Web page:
Page last updated at 18:50 GMT, Wednesday, 10 March 2010

View from inside of Yarl's Wood centre in Bedforshire

By Anna Todd
BBC Look East

Yarl's Wood
Women at Yarl's Wood have recently protested over treatment at the site

The relationship between the managers of the Yarl's wood detention centre and the media does not normally extend much beyond reading aloud carefully worded statements outside the security gates.

Inside the main building is a rabbit warren of never ending windowless corridors.

It's a huge place and easy to get disorientated. People, mostly women, are just milling about or meandering their way between legal appointments, the shop, and the hair salon.

The building, far out in the Bedfordshire countryside, is divided into four wings, three for women and one for families.

It is a holding centre for up to 405 people, all at various stages of the immigration process.

I was given a guided tour by Dawn Elaine, the Serco manager, who runs the centre.

She's used to doing this, after 38 visits by MPs and inspectors last year alone.

Serco, the company that runs Yarl's Wood, has spoken for the first time about abuse allegations made by detainees

Before Serco took over in 2007, most of the doors linking each area were locked.

Dawn is proud they have since removed 21 lockable doors.

Huge barred prison gates - signs of the old regime - are no longer used.

Yarl's Wood hit the headlines again recently after a legal challenge was mounted on behalf of four former residents.

They claim they were physically and racially abused during a protest last month.

Dawn shows me the corridor where she admits they were locked for a whole afternoon.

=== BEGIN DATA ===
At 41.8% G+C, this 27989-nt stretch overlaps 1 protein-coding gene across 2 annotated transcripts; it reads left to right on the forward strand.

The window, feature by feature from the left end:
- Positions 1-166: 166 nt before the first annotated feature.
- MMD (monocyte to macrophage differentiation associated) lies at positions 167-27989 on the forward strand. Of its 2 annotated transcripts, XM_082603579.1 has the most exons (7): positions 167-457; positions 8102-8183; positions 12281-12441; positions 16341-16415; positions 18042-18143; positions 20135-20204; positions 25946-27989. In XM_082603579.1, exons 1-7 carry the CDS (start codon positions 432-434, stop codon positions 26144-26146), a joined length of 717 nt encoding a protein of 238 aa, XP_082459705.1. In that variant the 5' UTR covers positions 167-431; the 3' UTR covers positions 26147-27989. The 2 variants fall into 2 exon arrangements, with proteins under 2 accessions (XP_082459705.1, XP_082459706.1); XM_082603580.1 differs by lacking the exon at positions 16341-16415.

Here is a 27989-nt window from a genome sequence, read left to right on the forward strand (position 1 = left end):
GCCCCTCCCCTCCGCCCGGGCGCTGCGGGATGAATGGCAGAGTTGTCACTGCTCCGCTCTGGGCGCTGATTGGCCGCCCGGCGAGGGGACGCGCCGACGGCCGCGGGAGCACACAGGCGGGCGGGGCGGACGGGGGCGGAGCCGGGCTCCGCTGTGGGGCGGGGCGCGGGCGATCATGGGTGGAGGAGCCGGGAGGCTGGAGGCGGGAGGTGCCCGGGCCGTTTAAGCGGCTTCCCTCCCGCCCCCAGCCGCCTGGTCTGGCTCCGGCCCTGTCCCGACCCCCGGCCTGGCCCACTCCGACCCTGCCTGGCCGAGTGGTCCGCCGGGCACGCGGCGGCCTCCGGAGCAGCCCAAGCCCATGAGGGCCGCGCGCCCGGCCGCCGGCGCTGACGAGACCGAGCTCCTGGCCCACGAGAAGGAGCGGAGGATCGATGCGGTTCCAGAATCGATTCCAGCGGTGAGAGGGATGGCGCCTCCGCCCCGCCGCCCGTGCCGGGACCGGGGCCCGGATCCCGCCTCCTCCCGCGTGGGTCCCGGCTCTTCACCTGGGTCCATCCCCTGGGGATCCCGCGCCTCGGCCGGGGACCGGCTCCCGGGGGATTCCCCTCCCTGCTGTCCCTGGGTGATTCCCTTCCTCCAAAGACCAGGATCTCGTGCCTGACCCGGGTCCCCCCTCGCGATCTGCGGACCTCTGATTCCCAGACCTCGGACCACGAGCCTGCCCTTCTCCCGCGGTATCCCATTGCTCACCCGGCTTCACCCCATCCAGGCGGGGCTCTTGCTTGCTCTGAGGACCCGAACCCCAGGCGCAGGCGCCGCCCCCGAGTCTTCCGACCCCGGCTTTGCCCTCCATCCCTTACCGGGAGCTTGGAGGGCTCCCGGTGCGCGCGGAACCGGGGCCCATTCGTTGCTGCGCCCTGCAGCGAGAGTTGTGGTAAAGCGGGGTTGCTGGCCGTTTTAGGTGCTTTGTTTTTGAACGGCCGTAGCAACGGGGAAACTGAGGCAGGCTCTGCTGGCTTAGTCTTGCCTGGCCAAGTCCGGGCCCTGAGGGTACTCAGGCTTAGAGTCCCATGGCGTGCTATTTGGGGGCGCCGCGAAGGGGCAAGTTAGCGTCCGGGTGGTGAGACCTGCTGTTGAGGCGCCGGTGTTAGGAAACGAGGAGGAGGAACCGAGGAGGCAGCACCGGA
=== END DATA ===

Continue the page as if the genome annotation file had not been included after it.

A door being locked at Yarl's Wood
Yarl's Wood detention centre is run by private company Serco

She even admits women were left to urinate on the floor, because they refused to go back to their rooms. But she categorically denies any allegation of abuse.

"I think some of the allegations that have been made very recently have cut [staff] and they have cut me personally," she said.

"I have been very cross at this. I have seen not a moment of racism in this staff group.

"I think they are a very tolerant, multi-cultural staff group and for that allegation to be levelled against them is profoundly unfair."

Fluid situation

I asked her if she would come down heavy-handedly on anyone who did cross that line? "Absolutely," she said. "It would not be tolerated. They would not stay as part of the team."

I saw no obvious signs of distress amongst residents. But then there were a lot of closed doors.

One young Asian woman and her little boy arrived in the family unit looking bewildered and frightened. Her face was ashen. I was told she had probably been arrested that morning.

Positive steps have been taken since Serco took over, including a new school. It's a lovely airy chalet-style building away from the main block. I asked how many children come here?

The teacher told me that it varied. It made me realise how fluid the situation is here and how unsettling that might be. After all, a child in school today could well be on a plane home tomorrow.

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